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Land Law 2000 words

The Law of Easements are complex and archaic and in desperate need of reform. Unfortunately, the
reforms proposed by the Law Commission will not produce a regime fit for the 21st century Discuss
The law relating to easements has become an increasingly important component of, not only our legal
system, but our society with recent Land Registry figures suggesting that at least 65% of freehold
titles are subject to one or more easements1. But the current law on easements in England is a
complex web of uncertainty and confusion, which is accompanied by frequent proposals for reform.
However the lack of impact that past Law Commission proposals have had on this seemingly stubborn
area of law highlights the law's failure to keep up with domestic and commercial developments.
Nevertheless the most recent Law Commission papers aim is to modernise and simplify some very
long-established law which is causing difficulty and unnecessary cost by its complexity and
antiquity2.

The twenty-first century marks the beginning of legal climate change3, with shifting domestic and
commercial uses of land. This has resulted in the introduction of the LRA 2002, dubbed as a
conveyancing revolution4. The proposed reform ought to be encompassed within the aims of the
2002 Act. It will be argued that the reforms mentioned in the most recent Consultation paper are
necessary, and do largely cater for the twenty-first century, though not in all respects. An aspect of
importance to be considered is the effect of making easements easier to acquire and more obvious to
spot, this is a possible foreseeable result of clarifying the law in this area. However, the need to protect
land from becoming over-burdened, especially with the recent Coalition Government's planning

1 Maples Teesdale Solicitors (2008) 'Law Reform - Rights Affecting Property - Easements and Covenants'. London.
Available form: <http://www.maplesteesdale.co.uk/legal_bulletins/Legal%20Alert_Easements.pdf> [ 02/04/2012]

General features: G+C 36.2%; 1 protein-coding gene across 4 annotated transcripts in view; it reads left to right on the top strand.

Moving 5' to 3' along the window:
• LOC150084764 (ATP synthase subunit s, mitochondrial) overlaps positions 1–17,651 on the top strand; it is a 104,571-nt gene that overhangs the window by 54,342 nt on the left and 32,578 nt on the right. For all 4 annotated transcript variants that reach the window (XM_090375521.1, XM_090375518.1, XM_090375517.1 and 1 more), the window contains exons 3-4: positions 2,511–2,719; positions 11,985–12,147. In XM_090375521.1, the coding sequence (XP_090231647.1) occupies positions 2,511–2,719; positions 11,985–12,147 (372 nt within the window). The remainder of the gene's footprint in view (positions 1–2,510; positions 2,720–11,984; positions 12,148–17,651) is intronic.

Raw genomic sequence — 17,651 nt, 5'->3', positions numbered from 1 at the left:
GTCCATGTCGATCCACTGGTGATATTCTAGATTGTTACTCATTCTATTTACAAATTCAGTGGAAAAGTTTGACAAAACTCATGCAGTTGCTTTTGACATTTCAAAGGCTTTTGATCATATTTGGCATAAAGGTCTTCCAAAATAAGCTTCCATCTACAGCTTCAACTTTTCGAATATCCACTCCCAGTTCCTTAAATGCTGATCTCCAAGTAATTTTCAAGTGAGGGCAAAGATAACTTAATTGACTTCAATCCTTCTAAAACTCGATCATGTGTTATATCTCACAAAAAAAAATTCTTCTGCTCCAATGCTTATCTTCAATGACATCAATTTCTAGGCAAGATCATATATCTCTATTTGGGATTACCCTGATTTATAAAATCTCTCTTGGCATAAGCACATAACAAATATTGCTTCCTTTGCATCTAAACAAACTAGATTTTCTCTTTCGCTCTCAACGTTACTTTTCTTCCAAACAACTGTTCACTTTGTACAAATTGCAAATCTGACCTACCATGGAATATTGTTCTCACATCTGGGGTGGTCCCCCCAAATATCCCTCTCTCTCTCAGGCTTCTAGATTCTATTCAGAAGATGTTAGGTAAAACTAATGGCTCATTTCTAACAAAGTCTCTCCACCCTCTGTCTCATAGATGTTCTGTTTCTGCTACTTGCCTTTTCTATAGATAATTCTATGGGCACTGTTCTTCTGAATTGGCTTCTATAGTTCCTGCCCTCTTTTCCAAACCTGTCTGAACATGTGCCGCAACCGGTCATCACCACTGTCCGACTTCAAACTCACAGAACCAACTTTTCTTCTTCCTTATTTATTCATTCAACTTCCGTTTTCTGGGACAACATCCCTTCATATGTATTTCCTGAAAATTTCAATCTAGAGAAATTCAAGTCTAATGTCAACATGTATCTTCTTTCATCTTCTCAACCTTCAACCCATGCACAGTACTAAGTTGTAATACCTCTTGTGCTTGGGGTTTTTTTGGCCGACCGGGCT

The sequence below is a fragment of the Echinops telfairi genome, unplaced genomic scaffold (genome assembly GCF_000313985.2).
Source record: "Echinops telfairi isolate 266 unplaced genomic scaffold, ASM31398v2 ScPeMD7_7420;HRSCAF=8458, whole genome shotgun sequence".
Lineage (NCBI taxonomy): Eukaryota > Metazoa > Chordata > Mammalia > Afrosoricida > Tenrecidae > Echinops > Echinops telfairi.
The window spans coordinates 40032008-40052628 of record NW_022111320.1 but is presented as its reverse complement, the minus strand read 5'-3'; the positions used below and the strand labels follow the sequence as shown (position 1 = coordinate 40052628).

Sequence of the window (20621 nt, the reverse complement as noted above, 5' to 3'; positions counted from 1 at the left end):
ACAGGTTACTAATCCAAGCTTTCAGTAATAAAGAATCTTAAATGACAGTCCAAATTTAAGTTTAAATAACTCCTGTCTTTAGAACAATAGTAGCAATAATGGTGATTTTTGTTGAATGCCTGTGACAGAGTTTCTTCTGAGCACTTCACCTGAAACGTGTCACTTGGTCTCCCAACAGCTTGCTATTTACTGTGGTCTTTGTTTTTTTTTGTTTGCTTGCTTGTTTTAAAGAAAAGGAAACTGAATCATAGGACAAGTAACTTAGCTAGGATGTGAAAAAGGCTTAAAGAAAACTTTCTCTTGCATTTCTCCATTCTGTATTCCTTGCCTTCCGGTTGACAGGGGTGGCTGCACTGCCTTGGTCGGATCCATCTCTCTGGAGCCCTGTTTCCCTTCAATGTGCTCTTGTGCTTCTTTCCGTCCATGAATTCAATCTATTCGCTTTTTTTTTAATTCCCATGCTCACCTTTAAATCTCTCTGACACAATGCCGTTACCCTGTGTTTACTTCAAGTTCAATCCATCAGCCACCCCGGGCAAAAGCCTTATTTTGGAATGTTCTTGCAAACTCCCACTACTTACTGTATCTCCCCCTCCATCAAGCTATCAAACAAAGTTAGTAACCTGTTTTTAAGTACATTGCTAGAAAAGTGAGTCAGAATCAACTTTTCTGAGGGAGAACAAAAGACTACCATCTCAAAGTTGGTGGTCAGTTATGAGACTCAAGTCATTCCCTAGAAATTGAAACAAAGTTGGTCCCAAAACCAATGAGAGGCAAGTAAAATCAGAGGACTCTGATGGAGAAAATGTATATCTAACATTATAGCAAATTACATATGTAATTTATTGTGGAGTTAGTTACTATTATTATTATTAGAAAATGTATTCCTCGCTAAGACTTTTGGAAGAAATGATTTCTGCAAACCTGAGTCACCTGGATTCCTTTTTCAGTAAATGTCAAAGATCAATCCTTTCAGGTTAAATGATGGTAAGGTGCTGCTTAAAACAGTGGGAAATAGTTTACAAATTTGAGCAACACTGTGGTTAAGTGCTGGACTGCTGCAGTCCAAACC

2 Law Commission (2011) 'Making Land Work: Easements, Covenants and Profits a prendre' No. 327 London.
Stationary Office para 1.14
3 Burns, F. (2007). Prescriptive easements in England and legal climate change. Conv 133-147
4 Law Commission (2001) 'Land registration for the twenty-first century: A conveyancing revolution'. No. 271.
London. The Stationary Office

Land Law 2000 words


proposals for large-scale development5 need to be taken into consideration. According to Wragge and
Co real estate group, these proposals for reform work out to be advantageous for developers6. This
does give the impression that the reforms are adapted for the future. Acquisition by implication, the
Law of Property Act 1925 (LPA), section 62 in particular and parking easements (easements of
excessive use) will be looked as, not only do they represent examples of twenty-first century problems
that easements must now adapt to deal with, but also are crucial areas of the law of easements which
are complex and archaic.

Acquisition by implication
Implication operates to imply an easement, either the benefit or the burden, on conveyance of
property, where the degree of that benefit or burden is not expressly present. This area, accompanied
by prescription makes up the bulk of the Commission paper, thus implication will be of key
importance with only brief references to prescription. The law of implication and prescription has long
been the root of large amounts of case disputes and has led to cost and distress of land owners7
whose land has become burdened, unpredictably by an obligation. Furthermore, there a range of
different types of implication methods, from easements of necessity, of intended use, the rule in
Wheeldon v Burrows8, Gale on Easements even provides another possible method of implication
stemming from the description of the land9. This clearly illustrates that this area of law has become
unmanaged. It has been allowed to develop without sufficient control, to the extent that the rules on
implication are not coherent. Unfortunately, the 2008 Consultation papers response10 highlighted a
5 Green Paper (2010) Great Britain. Open Source planning no.14 London: The Stationary Office
6 Wragge and Co (2011) 'Refrom to easements and covenants: the Law Commission recommends changes which could
make development easier.' [online] Available from: <http://www.wragge.com/analysis_7551.asp> [03/04/2012]
7 Dixon, M. (2012) Editorial Conv 1, 1-4
8 (1879) LR 12 ChD 31
9 Gale,C. Morgan, P. (2008) Gale on Easements. Sweet and Maxwell.
10 Commission (2011) Op Cit: no.2

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wish to maintain a variant of both methods of implication and prescription for the law of easements
which has filtered through to the most recent report.

The Commission suggest a single statutory test to supplant the current cluster of methods. This would
appear to be a reasonable solution as it would give more importance to the actual intentions of the